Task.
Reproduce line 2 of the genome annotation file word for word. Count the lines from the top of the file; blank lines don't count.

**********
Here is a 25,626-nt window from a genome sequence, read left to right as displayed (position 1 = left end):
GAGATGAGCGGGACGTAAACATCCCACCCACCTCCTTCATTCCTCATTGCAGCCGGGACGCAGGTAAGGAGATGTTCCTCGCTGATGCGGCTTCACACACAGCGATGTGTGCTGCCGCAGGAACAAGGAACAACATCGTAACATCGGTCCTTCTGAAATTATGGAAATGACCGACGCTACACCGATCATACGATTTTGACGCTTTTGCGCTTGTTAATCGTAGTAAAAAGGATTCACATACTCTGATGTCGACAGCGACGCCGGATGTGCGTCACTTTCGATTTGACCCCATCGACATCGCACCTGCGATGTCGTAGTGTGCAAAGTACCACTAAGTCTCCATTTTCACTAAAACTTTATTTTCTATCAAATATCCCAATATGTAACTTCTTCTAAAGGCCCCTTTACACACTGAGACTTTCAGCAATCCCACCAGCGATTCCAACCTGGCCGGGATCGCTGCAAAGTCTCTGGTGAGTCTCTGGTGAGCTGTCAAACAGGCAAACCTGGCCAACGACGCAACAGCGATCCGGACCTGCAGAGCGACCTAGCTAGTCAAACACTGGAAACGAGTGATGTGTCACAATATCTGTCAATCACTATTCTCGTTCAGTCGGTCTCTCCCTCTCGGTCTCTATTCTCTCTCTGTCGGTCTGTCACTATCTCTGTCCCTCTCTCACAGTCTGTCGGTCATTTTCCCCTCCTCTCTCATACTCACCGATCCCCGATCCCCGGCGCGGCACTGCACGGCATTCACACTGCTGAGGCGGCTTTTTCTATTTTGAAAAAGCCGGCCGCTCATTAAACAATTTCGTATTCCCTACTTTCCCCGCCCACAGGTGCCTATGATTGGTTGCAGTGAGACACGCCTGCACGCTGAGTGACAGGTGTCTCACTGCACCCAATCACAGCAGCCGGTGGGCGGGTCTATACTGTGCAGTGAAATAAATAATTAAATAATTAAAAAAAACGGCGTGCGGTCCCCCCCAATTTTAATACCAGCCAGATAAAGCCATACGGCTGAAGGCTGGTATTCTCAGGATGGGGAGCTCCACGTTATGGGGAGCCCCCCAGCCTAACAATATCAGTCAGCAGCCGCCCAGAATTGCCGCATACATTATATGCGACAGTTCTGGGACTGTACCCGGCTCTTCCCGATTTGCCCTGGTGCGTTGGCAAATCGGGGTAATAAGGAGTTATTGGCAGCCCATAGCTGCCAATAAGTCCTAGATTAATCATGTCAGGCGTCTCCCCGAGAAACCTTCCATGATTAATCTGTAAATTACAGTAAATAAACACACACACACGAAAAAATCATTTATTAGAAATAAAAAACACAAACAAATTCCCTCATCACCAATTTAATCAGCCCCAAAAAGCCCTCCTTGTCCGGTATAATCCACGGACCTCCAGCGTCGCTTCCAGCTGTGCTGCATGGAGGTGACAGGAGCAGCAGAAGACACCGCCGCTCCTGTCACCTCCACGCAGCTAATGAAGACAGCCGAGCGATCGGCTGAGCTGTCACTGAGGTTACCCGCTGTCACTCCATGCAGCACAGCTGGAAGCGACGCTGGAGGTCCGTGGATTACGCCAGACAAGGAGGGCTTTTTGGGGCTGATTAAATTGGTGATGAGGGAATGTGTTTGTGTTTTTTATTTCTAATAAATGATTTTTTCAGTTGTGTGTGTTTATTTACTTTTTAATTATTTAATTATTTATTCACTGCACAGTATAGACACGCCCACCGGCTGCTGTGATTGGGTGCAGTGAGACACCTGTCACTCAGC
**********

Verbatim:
GAGATGAGCGGGACGTAAACATCCCACCCACCTCCTTCATTCCTCATTGCAGCCGGGACGCAGGTAAGGAGATGTTCCTCGCTGATGCGGCTTCACACACAGCGATGTGTGCTGCCGCAGGAACAAGGAACAACATCGTAACATCGGTCCTTCTGAAATTATGGAAATGACCGACGCTACACCGATCATACGATTTTGACGCTTTTGCGCTTGTTAATCGTAGTAAAAAGGATTCACATACTCTGATGTCGACAGCGACGCCGGATGTGCGTCACTTTCGATTTGACCCCATCGACATCGCACCTGCGATGTCGTAGTGTGCAAAGTACCACTAAGTCTCCATTTTCACTAAAACTTTATTTTCTATCAAATATCCCAATATGTAACTTCTTCTAAAGGCCCCTTTACACACTGAGACTTTCAGCAATCCCACCAGCGATTCCAACCTGGCCGGGATCGCTGCAAAGTCTCTGGTGAGTCTCTGGTGAGCTGTCAAACAGGCAAACCTGGCCAACGACGCAACAGCGATCCGGACCTGCAGAGCGACCTAGCTAGTCAAACACTGGAAACGAGTGATGTGTCACAATATCTGTCAATCACTATTCTCGTTCAGTCGGTCTCTCCCTCTCGGTCTCTATTCTCTCTCTGTCGGTCTGTCACTATCTCTGTCCCTCTCTCACAGTCTGTCGGTCATTTTCCCCTCCTCTCTCATACTCACCGATCCCCGATCCCCGGCGCGGCACTGCACGGCATTCACACTGCTGAGGCGGCTTTTTCTATTTTGAAAAAGCCGGCCGCTCATTAAACAATTTCGTATTCCCTACTTTCCCCGCCCACAGGTGCCTATGATTGGTTGCAGTGAGACACGCCTGCACGCTGAGTGACAGGTGTCTCACTGCACCCAATCACAGCAGCCGGTGGGCGGGTCTATACTGTGCAGTGAAATAAATAATTAAATAATTAAAAAAAACGGCGTGCGGTCCCCCCCAATTTTAATACCAGCCAGATAAAGCCATACGGCTGAAGGCTGGTATTCTCAGGATGGGGAGCTCCACGTTATGGGGAGCCCCCCAGCCTAACAATATCAGTCAGCAGCCGCCCAGAATTGCCGCATACATTATATGCGACAGTTCTGGGACTGTACCCGGCTCTTCCCGATTTGCCCTGGTGCGTTGGCAAATCGGGGTAATAAGGAGTTATTGGCAGCCCATAGCTGCCAATAAGTCCTAGATTAATCATGTCAGGCGTCTCCCCGAGAAACCTTCCATGATTAATCTGTAAATTACAGTAAATAAACACACACACACGAAAAAATCATTTATTAGAAATAAAAAACACAAACAAATTCCCTCATCACCAATTTAATCAGCCCCAAAAAGCCCTCCTTGTCCGGTATAATCCACGGACCTCCAGCGTCGCTTCCAGCTGTGCTGCATGGAGGTGACAGGAGCAGCAGAAGACACCGCCGCTCCTGTCACCTCCACGCAGCTAATGAAGACAGCCGAGCGATCGGCTGAGCTGTCACTGAGGTTACCCGCTGTCACTCCATGCAGCACAGCTGGAAGCGACGCTGGAGGTCCGTGGATTACGCCAGACAAGGAGGGCTTTTTGGGGCTGATTAAATTGGTGATGAGGGAATGTGTTTGTGTTTTTTATTTCTAATAAATGATTTTTTCAGTTGTGTGTGTTTATTTACTTTTTAATTATTTAATTATTTATTCACTGCACAGTATAGACACGCCCACCGGCTGCTGTGATTGGGTGCAGTGAGACACCTGTCACTCAGC